What is the best way to build a slab on grade foundation?
I'm building a shop (~950 sq ft) and a cabin (~800 sq ft). They are on Manitoulin island and will be on exposed flat limestone that is randomly segmented. I will be getting the assistance from an engineer, but would like to be somewhat educated and know my options before working with them or the building inspector. I cannot find any particulars in the building code or on the internet for my type of ground. I have concluded that a slab would be the best fit to accomodate any shifting and be the most cost effective but I don't know how I should pour an insulated, above grade slab in respect to maintaining an insulated perimeter. I can only see backfilling over the exterior skirt insulation, which then lends itself to the constant problem of erosion unless the backfil is contained in a crib of some sort.
Also, in order to save on costs building the shop, can I vary the slab thickness to accomodate different loading or do I have to pour one massive slab? I have a 12 tonne truck in one area, footprints for a 2 post hoist in another and the rest is foot traffic. The shop is radiant hydronic heating but the cabin is not as it is only used for emergencies in the winter.
Thanks for any advice!
Designing a slab on grade with different levels in one footprint adds complication and that always means cost. I think your best bet and most affordable way is to have it engineered to sit flat on one level, and make sure your engineer accounts for the additional load with more reinforcement steel. If you include sufficient insulation below (meaning 6 inches or more), then if any needs to be removed in specific locations to add more concrete for strength, then you are still building it al on one level.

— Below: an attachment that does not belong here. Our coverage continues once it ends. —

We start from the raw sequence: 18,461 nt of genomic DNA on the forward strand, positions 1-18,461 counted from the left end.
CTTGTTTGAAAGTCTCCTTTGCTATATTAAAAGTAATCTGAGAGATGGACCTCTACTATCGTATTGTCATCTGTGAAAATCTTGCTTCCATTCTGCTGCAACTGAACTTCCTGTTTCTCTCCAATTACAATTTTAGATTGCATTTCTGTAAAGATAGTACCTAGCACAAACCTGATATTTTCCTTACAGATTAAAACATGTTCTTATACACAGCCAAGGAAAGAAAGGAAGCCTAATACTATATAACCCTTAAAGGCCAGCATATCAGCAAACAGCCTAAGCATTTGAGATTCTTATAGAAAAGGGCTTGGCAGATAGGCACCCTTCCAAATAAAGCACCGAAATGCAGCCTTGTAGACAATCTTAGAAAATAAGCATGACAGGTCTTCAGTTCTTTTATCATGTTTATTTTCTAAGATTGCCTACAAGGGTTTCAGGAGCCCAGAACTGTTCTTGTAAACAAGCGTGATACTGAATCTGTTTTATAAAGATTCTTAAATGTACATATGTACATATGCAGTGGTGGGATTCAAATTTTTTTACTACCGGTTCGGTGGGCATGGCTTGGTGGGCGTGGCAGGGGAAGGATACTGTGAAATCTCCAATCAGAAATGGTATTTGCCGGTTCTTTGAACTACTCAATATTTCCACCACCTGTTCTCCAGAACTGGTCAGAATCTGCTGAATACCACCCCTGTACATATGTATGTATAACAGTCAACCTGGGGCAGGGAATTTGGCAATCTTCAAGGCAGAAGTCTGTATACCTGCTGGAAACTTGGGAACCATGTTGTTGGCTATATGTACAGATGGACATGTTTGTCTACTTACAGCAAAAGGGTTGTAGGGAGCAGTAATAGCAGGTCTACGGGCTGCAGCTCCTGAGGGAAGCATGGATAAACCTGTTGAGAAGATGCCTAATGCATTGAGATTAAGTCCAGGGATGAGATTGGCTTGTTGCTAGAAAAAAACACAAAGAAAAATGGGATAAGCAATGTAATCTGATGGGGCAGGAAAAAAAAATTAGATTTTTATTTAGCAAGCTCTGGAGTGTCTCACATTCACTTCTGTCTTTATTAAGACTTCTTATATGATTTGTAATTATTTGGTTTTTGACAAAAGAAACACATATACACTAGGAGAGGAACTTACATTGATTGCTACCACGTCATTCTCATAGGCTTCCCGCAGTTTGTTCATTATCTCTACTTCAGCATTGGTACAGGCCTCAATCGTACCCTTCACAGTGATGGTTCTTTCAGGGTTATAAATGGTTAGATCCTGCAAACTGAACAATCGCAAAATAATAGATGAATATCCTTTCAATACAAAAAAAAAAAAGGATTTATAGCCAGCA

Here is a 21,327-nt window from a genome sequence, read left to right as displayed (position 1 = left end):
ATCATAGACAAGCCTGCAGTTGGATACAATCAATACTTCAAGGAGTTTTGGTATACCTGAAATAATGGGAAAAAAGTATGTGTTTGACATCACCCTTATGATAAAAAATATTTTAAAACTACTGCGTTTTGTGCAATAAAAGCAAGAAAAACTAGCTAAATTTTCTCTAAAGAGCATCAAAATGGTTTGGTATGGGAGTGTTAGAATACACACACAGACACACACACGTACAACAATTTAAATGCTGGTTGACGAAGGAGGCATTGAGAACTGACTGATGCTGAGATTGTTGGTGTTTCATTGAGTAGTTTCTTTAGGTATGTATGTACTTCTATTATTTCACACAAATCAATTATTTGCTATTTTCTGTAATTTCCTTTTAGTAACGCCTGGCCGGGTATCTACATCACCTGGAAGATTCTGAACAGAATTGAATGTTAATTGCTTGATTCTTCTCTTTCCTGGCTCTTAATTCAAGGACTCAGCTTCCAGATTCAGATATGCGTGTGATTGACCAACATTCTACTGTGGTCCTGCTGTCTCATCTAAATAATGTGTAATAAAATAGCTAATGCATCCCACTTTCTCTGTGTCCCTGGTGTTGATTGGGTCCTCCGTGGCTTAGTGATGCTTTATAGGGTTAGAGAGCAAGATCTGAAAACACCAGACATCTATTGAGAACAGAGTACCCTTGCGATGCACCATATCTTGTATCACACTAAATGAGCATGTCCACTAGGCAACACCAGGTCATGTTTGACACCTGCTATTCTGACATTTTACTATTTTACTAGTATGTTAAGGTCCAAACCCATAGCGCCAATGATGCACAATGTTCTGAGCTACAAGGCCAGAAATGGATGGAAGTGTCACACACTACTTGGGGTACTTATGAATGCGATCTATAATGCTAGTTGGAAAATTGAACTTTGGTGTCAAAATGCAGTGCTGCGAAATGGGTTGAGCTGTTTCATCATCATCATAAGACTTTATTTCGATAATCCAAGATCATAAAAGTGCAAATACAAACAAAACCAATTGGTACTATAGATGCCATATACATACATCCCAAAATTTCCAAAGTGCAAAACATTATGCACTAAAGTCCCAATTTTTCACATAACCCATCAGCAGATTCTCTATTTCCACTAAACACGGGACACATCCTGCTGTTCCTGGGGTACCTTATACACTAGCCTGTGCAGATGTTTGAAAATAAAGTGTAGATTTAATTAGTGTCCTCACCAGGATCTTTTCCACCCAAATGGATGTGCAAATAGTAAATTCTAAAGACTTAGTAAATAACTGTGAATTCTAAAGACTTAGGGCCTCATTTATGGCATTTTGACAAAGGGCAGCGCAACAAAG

As for skirt insulation, erosion is only a problem if you let it be. With proper drainage and landscape management – meaning not too steep a slope at the house perimeter and a proper ground cover on top, there should be no issue at all. Given that you have significant weight planned for that slab this slab it really needs an experienced engineer, so I would check with your engineer that this is within their wheelhouse, if not I would look into a company that specializes in providing engineered slab on grade prefab kits where point loads are all considered and engineered for you, as well as skirting.
Thanks Emmanuel. Just to clairify, I had no intention of having "different levels" on one slab (one footprint). I was looking at confirmation to utilize different thicknesses and reinforcement for different loads on one slab. You inadvertantly answered that anyway and I thank you for the info. As I said, I do have an engineer, but wanted to be up to speed before speaking to him... Thanks again!
Glad I was able to help one way or another Earl, good luck with your build.